The holiday was “extremely popular among unmarried girls” in the Canton Delta, the year’s best festival. In this region of delayed marriage and sworn spinsters, it is called the Festival of Seven Sisters. Its story does not focus on the lovers, but on the Weaving Maid and her sisters. (Here it is the sisters who became furious at the Weaver Girl’s marriage, and who only permitted her to cross over to her husband once a year.) Women propitiate the Seven Sisters “with elaborate displays of their needle and handicraft skills.” They create altars with candles, incense, flowers, fruits, and finely decorated miniature clothing, shoes, and furniture, all in sevens. The celebration culminates with a “wish-fulfilment banquet.” [Stockard, 42-4]

By the late Ming period, the mixture of Buddhism and Taoism gave rise to a new goddess with attributes of Xi Wangmu and Guanyin: Wusheng Laomu. This Venerable Eternal Mother “created the world in the beginning of time.” She helps and teaches her children—who go to her western paradise at death. [Despeux, 42]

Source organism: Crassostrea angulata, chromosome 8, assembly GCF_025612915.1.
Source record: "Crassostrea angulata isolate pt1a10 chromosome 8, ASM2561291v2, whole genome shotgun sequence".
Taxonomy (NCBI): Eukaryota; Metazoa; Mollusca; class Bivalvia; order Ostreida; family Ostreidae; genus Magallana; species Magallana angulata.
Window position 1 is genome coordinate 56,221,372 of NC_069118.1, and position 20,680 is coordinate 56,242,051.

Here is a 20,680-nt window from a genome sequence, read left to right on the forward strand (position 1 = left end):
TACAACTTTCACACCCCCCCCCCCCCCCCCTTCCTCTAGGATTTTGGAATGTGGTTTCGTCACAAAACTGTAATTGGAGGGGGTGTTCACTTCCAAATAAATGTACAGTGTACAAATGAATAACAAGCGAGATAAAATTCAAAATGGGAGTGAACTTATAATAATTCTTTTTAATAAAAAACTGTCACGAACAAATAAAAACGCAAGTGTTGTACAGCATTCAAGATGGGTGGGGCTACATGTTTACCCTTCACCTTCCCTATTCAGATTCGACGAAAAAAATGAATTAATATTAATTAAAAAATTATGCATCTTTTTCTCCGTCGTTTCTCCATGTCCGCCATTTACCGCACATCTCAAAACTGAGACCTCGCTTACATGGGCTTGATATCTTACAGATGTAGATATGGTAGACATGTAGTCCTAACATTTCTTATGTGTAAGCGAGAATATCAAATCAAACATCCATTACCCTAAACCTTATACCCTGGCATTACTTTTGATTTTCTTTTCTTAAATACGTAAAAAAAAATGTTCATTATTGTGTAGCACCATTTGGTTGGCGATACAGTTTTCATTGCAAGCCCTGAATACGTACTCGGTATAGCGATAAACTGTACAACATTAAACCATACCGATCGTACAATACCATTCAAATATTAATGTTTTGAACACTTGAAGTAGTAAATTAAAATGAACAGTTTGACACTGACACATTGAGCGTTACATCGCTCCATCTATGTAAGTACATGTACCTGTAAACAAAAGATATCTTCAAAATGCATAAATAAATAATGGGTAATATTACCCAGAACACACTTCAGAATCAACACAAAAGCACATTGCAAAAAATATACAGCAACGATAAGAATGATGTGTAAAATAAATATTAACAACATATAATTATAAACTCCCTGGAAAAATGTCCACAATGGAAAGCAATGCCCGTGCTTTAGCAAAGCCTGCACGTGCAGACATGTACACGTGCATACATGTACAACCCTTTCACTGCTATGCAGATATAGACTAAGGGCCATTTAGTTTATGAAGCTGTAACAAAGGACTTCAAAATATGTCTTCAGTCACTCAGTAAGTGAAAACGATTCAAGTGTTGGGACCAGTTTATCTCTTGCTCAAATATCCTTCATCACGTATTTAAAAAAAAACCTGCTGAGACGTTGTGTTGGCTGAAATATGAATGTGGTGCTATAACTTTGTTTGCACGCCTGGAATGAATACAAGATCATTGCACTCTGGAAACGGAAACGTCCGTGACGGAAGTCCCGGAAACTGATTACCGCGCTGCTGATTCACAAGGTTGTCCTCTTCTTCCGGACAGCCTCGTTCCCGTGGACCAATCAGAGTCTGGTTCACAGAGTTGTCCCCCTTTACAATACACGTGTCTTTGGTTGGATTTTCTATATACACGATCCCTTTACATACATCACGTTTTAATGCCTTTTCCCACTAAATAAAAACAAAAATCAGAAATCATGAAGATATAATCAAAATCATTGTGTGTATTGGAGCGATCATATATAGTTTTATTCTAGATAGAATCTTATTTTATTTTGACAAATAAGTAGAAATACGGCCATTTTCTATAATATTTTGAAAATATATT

The visionary Tanyangzi was from childhood devoted to Guanyin and Amitabha. Born in 1558 as Wang Taozhen, she meditated and was reluctant to marry. Her parents betrothed her but the fiance died soon after, and the maiden embraced the status of widow, making it possible to remain unwed. She had visions of an unimaginably beautiful “Supreme Perfected.” From this “great goddess,” Tanyangzi received a transmission of a smoky mystic character which she breathed in and absorbed into her body. This initiation enabled her to go without eating and resist sexuality and physicality. At the age of nineteen, Tanyangzi was said to have ascended to Kunlun, where she met Xi Wangmu and received immortality. Yet she died a few months later. [Despeux, 45] Here the Taoist and Buddhist themes are mixed in somewhat contradictory ways! Taoists did not reject sexuality, and their intepretation of immortality did not imply leaving the body behind

Women’s embroidery kept the Western Spirit Mother alive. Their favorite scene seems to have been the goddess flying on a phoenix toward her mountaintop garden, with the Jade Maidens assembled to welcome her return and the peaches of immortality ripening beside the Turquoise Pond.

Left: modern statue of Xi Wang Mu holding a peach of immortality



2 responses to “The Chinese Imperial Ceramic Artwork Found In Indonesia ( Continiu )

  1. Hello
    Before buying Bronze Chinese god of wealth, Tsai Shen Yeh, I would like to know where to place it in the house, which direction? back to the front door or facing the front door. I read so many false things I like to ask you.
    With thanks
    Brigitte from France.